Dinner tonight is at the buzzy Sessions Arts Club in Clerkenwell. Set in an 18th-century courthouse, the restaurant exudes dilapidated glamour: artfully distressed plaster walls, crystal chandeliers, a working fireplace that lends the space a cinematic glow. Head chef and culinary darling Florence Knight’s Pan-European menu may look simple on paper, but it’s revelatory. Sea bream submerged in sorrel and fig leaf oil is so good we request more bread to lap up the sauce. We can’t differentiate between squid and squid-shaped pasta in a toothsome tomato sauce until we bite in—and it’s mind-bending.
We end the night in Soho, at the thumb-size Mulwray, a wine bar tucked above an 18th-century pub. Affable American sommelier Sarah Wright ushers us to a velvet banquette and leads us through a flight. Our favorite wine is a Slovakian orange, but the most interesting one is a Tuscan Canaiolo. “If you were to take pizza and distill it into a wine, this is the wine you’d get,” Wright says. Matt and I exchange skeptical looks, but we’re astonished by the flavor. Still, we revert to the orange when it’s time to toast to a day well-spent.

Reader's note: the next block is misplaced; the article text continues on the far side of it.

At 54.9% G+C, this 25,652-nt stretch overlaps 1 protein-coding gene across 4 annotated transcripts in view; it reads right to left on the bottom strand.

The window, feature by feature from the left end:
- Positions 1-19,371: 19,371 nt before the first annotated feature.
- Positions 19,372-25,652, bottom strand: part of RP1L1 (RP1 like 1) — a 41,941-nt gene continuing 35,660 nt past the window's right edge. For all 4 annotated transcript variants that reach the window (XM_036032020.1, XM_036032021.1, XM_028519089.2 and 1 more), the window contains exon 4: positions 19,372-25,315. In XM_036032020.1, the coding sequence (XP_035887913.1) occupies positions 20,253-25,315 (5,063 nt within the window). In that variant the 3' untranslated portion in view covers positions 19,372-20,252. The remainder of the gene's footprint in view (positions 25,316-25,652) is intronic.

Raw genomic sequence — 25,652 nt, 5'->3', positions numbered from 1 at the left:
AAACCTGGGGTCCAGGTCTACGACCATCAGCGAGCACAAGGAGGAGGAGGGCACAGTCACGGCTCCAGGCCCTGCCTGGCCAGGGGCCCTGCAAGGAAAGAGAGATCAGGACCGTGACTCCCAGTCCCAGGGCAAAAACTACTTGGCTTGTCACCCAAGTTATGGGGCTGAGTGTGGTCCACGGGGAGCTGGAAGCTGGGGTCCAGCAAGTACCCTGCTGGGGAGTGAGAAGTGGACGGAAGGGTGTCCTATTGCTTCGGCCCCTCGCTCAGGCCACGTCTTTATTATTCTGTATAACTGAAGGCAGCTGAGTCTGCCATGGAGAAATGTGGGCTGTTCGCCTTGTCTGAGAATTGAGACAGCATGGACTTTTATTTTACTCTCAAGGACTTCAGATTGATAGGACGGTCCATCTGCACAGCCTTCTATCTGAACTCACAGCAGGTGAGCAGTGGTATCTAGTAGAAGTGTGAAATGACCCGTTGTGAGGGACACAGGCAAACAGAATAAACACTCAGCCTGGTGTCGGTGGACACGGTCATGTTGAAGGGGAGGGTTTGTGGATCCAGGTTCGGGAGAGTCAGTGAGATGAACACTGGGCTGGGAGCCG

Beautiful roses, a bagel bake-off, and a canal tour
I open the curtains of our room at the NoMad and marvel at the Royal Opera House, mere yards from the window. There’s no time to queue up La Traviata on my phone, though: Breakfast calls. We hail a taxi to Laxeiro in Hackney, which Galicia native Isabel Ríos founded in 1982 as a place to serve home-cooked Spanish meals and bocadillos. “I hope you like bread,” the waitress says as she presents massive baguettes stuffed with ham and tomato, tortilla española, and aioli— all of it simple and sublime.
Neither of us finish, but it’s not for lack of trying.
Outside, the Columbia Road Flower Market is in full swing. Gladiatorial buyers grab chrysanthemums, daffodils, and succulents, while tourists photograph the prismatic stalls. Vendors yell offers, seeking to outsell each other.
“Any bunch for a fiver!”
“Spend a tenner and I give you a gift!”